By Tim Kelly and Maki Shiraki
TOKYO, Nov 15 (Reuters) – As delegates to the UN climate conference discussed how to save the planet in Glasgow, the Toyota Motor CEO was in Japan testing an experimental hydrogen car, a vehicle he claims could preserve million jobs in the automotive sector.
The colorful Toyota Corolla Sport that Akio Toyoda drove around the Okayama International Circuit in western Japan over the weekend was powered by a converted GR Yaris hydrogen-powered engine.
Making such an electrical source commercially viable could keep internal combustion engines used in a carbon-free world.
“The enemy is carbon, not internal combustion engines. We should not focus on just one technology, but make use of the technologies that we already have,” Toyoda said on the track. “Carbon neutrality is not about having only one option, but about keeping the options open.”
Toyota’s latest push into hydrogen technology comes as the world’s largest automaker joins the rush to win a share of the burgeoning battery electric vehicle (BEV) market, as countries tighten regulations on emissions to meet C02 reduction promises.
Although it’s still a small share of vehicles on the road, global electric car registrations rose 41% in 2020, even as the overall market shrank by nearly a sixth, according to the International Energy Agency (IEA).
By 2025, Toyota plans to have 15 electric vehicle models available and will invest $ 13.5 billion over the next decade to expand battery production.
At the Glasgow meeting that ended this weekend, six major automakers, including General Motors, Ford Motor, Volvo and Daimler AG’s Mercedes-Benz, signed a declaration to phase out the use of fossil fuels in their vehicles by 2040. .
Toyota declined to join that group, arguing that much of the world is not ready for a switch to electric vehicles. Another notable absence was that of the German Volkswagen.
“We do not want to be seen as an electric vehicle manufacturer, but as a carbon neutral company,” Toyota Vice President Shigeru Hayakawa told Reuters in an interview.
Hayakawa compared the technological choice facing the auto industry to the late 19th century contest that pitted direct current electricity transmission with alternating current. The stakes are high.
“If the adoption of carbon-free fuels happens quickly, that could end the first boom in battery electric vehicles,” said Takeshi Miyao, an analyst at Carnorama, an industry research firm.
In Japan, where layoffs are politically difficult, the appeal of hydrogen is that it would cause less labor impact than a complete switch to electric cars. The Japan Automobile Manufacturers Association estimates that the auto industry employs 5.5 million people.
One of the main challenges is that the engine is not completely carbon-free and therefore the car model cannot be classified as a zero-emission vehicle.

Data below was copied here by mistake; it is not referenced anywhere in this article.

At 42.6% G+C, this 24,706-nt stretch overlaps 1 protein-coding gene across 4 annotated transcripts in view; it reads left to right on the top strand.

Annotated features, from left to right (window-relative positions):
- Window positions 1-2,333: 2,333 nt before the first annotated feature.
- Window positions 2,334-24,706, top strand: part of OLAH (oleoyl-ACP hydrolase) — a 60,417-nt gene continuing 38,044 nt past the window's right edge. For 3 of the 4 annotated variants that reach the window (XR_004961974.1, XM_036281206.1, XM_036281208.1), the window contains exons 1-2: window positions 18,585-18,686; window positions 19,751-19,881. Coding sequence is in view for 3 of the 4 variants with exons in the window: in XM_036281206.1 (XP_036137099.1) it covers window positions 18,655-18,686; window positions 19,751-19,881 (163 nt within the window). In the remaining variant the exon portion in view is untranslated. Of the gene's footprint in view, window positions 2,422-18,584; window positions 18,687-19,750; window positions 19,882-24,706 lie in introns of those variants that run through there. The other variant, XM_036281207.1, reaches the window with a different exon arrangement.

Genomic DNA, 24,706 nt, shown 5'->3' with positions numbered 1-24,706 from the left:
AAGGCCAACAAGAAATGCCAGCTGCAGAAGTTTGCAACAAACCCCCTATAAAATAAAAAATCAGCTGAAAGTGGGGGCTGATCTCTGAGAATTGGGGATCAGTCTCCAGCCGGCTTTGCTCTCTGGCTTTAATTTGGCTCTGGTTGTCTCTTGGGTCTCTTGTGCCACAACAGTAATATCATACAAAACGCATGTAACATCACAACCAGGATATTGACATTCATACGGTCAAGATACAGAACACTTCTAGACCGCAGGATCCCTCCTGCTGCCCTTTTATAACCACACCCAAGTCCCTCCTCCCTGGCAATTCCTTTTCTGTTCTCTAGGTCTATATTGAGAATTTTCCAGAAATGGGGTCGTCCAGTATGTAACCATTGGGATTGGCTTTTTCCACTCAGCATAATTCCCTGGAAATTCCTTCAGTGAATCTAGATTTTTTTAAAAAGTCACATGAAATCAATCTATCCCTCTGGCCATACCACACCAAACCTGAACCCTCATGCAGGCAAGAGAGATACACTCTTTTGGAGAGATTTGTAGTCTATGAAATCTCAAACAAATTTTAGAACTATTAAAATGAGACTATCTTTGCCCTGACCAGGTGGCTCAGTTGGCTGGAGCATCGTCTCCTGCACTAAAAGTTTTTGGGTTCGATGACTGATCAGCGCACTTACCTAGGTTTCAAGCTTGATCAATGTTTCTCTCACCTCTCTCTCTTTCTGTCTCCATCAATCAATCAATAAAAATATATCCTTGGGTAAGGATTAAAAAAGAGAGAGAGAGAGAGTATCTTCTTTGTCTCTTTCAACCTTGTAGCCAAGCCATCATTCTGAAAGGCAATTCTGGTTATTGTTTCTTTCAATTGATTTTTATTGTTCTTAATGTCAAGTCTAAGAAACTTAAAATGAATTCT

Although the by-product of hydrogen and oxygen combustion is water, a small amount of metal is also burned from the engine, resulting in about 2% of a gasoline engine’s emissions. The exhaust also contains traces of nitrogen oxide.
There is a carbon cost to making electric car batteries, but electric vehicles do not pollute when used.
Hydrogen cars also need bulky pressurized tanks for their fuel. Much of the rear seat and trunk of the Toyota hydrogen car was occupied by fuel tanks blocking the rear window.
Safety concerns have meant Toyota engineers had to refuel the vehicle far from the pits where other teams worked on their cars.
These concerns have also slowed the construction of hydrogen gas stations in Japan, despite the Japanese government’s backing for the fuel, which it sees as a key component in the country’s future carbon-neutral energy mix.
At the end of August, there were 154 hydrogen stations in Japan, six fewer than the government wanted by the end of March.
“Hydrogen has long been known as a possible low-carbon transport fuel, but establishing it in the transport fuel mix has been difficult,” the IEA said in a report this month.
Even with a proper fuel infrastructure, Toyota has yet to build a vehicle that can compete in price, range, and operating cost with conventional gasoline-powered cars and electric vehicles.
In Okayama, Toyoda declined to give dates for when Toyota would launch a hydrogen-powered commercial car.
“It’s good to have a lot of options. If everything turns into electric vehicles, much of that industry will be in China,” said Eiji Terasaki, 57, who had traveled to the Okayama Circuit from neighboring Kagawa prefecture to watch the races.
(Reporting by Tim Kelly. Edited in Spanish by Marion Giraldo)